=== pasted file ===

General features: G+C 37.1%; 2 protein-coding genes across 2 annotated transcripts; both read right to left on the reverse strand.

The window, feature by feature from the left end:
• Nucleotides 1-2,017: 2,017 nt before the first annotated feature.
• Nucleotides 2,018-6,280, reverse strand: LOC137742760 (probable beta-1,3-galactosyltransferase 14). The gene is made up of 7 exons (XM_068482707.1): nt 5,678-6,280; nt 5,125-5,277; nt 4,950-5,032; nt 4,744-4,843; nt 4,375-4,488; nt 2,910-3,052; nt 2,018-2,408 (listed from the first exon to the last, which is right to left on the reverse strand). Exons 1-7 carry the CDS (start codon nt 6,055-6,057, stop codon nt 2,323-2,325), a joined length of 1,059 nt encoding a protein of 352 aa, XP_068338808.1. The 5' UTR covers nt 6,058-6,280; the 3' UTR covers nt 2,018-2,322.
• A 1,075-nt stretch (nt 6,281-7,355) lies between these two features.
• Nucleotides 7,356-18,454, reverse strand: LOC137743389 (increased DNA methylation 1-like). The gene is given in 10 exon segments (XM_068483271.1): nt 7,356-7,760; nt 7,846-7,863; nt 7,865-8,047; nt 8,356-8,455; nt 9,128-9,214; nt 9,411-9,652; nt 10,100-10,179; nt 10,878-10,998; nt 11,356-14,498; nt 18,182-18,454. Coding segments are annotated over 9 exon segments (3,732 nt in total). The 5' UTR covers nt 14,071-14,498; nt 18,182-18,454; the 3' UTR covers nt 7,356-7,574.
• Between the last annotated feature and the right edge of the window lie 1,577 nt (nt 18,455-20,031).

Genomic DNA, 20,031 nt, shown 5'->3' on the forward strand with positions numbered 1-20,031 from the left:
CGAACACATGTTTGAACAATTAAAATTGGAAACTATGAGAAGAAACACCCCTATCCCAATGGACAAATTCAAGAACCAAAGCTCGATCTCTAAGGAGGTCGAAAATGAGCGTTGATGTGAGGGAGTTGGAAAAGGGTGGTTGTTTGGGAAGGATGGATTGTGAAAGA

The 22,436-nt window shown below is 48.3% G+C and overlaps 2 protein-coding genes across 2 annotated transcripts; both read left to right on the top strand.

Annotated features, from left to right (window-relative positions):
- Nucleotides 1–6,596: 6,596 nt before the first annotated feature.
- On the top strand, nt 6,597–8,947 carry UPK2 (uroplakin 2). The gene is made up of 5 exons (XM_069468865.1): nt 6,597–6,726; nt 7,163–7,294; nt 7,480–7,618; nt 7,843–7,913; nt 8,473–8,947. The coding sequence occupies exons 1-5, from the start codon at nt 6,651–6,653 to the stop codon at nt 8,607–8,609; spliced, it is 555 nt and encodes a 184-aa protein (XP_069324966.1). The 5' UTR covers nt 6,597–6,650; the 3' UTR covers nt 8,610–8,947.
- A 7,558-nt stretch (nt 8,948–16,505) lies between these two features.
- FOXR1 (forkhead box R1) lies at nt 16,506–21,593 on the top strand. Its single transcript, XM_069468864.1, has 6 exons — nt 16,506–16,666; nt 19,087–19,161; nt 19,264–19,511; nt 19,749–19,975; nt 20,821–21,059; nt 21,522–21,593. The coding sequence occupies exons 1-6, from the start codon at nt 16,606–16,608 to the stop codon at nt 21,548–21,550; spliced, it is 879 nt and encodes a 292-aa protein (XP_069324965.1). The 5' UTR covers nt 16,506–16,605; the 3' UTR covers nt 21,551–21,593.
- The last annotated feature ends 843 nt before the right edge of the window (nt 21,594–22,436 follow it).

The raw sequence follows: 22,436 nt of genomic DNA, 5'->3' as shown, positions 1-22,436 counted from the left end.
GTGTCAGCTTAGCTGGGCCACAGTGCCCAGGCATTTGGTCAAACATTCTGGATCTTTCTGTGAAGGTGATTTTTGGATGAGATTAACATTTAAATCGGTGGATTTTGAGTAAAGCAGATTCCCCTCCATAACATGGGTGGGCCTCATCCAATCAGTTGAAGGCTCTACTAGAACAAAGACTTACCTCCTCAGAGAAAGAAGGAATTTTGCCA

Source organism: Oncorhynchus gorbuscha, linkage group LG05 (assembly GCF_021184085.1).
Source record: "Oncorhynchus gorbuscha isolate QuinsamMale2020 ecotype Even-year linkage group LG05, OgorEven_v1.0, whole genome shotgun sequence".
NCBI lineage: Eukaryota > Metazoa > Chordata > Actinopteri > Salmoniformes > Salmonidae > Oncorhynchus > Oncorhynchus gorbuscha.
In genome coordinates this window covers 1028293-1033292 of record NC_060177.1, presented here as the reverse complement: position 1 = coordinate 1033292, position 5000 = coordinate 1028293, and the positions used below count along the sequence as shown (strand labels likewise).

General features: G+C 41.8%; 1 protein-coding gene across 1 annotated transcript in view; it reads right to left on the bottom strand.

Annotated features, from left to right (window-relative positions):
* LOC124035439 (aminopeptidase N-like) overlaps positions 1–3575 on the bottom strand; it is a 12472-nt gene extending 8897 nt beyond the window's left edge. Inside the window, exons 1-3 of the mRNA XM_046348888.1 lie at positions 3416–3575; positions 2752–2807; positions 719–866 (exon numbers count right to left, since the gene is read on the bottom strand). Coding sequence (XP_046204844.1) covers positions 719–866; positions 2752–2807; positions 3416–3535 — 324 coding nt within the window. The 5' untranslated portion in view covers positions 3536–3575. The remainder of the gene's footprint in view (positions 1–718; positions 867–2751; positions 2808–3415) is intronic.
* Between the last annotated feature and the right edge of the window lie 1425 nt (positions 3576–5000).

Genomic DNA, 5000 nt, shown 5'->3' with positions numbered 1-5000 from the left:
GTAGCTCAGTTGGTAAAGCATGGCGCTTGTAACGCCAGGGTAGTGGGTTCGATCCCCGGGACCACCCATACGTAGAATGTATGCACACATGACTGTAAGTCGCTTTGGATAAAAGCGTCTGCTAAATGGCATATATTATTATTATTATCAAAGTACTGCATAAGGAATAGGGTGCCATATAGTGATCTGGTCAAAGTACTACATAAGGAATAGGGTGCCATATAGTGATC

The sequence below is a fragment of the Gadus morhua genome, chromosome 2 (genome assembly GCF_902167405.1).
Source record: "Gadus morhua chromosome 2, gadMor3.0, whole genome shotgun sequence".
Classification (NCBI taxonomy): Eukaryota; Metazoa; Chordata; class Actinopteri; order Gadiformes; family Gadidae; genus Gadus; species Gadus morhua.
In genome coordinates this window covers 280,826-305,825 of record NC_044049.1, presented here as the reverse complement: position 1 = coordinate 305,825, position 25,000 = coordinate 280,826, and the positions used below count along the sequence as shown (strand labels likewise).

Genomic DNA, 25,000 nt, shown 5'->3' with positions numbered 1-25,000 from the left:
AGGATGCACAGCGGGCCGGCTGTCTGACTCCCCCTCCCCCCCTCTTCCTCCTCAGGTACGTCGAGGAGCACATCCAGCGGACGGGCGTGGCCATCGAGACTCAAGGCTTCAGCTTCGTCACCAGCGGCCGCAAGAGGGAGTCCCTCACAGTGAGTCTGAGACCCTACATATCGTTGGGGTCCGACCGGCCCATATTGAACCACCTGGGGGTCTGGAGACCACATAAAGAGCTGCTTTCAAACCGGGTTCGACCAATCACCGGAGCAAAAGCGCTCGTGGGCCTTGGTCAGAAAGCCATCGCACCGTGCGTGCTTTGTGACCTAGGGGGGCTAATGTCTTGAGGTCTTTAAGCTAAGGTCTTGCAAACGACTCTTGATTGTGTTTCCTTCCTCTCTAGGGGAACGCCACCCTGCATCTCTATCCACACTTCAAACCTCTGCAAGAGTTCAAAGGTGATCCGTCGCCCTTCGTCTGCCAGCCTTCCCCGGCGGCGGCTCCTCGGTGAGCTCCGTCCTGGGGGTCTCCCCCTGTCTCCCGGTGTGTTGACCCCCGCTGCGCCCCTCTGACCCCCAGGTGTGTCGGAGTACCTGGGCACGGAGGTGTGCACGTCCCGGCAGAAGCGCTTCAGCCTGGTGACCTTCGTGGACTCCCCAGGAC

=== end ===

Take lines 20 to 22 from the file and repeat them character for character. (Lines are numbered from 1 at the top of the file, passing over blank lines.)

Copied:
Source record: "Oncorhynchus gorbuscha isolate QuinsamMale2020 ecotype Even-year linkage group LG05, OgorEven_v1.0, whole genome shotgun sequence".
NCBI lineage: Eukaryota > Metazoa > Chordata > Actinopteri > Salmoniformes > Salmonidae > Oncorhynchus > Oncorhynchus gorbuscha.
In genome coordinates this window covers 1028293-1033292 of record NC_060177.1, presented here as the reverse complement: position 1 = coordinate 1033292, position 5000 = coordinate 1028293, and the positions used below count along the sequence as shown (strand labels likewise).